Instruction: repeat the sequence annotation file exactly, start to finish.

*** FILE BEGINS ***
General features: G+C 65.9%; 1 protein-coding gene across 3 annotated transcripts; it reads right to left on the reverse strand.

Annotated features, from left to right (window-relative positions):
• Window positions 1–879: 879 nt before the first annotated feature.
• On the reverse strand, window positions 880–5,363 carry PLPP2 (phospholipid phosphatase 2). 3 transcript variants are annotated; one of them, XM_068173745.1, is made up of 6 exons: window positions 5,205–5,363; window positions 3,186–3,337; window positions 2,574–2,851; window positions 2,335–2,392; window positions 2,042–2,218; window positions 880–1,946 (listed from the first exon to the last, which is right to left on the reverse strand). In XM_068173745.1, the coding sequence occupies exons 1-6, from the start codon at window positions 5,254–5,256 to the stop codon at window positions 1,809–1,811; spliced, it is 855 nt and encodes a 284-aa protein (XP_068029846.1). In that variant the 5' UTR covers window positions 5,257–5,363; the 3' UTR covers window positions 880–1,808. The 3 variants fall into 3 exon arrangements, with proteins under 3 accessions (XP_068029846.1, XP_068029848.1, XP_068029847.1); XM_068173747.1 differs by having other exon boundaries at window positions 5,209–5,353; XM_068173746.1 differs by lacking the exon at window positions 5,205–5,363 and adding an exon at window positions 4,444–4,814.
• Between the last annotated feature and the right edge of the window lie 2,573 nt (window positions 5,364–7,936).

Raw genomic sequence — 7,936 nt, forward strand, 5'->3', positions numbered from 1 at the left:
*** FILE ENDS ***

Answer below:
General features: G+C 65.9%; 1 protein-coding gene across 3 annotated transcripts; it reads right to left on the reverse strand.

Annotated features, from left to right (window-relative positions):
• Window positions 1–879: 879 nt before the first annotated feature.
• On the reverse strand, window positions 880–5,363 carry PLPP2 (phospholipid phosphatase 2). 3 transcript variants are annotated; one of them, XM_068173745.1, is made up of 6 exons: window positions 5,205–5,363; window positions 3,186–3,337; window positions 2,574–2,851; window positions 2,335–2,392; window positions 2,042–2,218; window positions 880–1,946 (listed from the first exon to the last, which is right to left on the reverse strand). In XM_068173745.1, the coding sequence occupies exons 1-6, from the start codon at window positions 5,254–5,256 to the stop codon at window positions 1,809–1,811; spliced, it is 855 nt and encodes a 284-aa protein (XP_068029846.1). In that variant the 5' UTR covers window positions 5,257–5,363; the 3' UTR covers window positions 880–1,808. The 3 variants fall into 3 exon arrangements, with proteins under 3 accessions (XP_068029846.1, XP_068029848.1, XP_068029847.1); XM_068173747.1 differs by having other exon boundaries at window positions 5,209–5,353; XM_068173746.1 differs by lacking the exon at window positions 5,205–5,363 and adding an exon at window positions 4,444–4,814.
• Between the last annotated feature and the right edge of the window lie 2,573 nt (window positions 5,364–7,936).

Raw genomic sequence — 7,936 nt, forward strand, 5'->3', positions numbered from 1 at the left: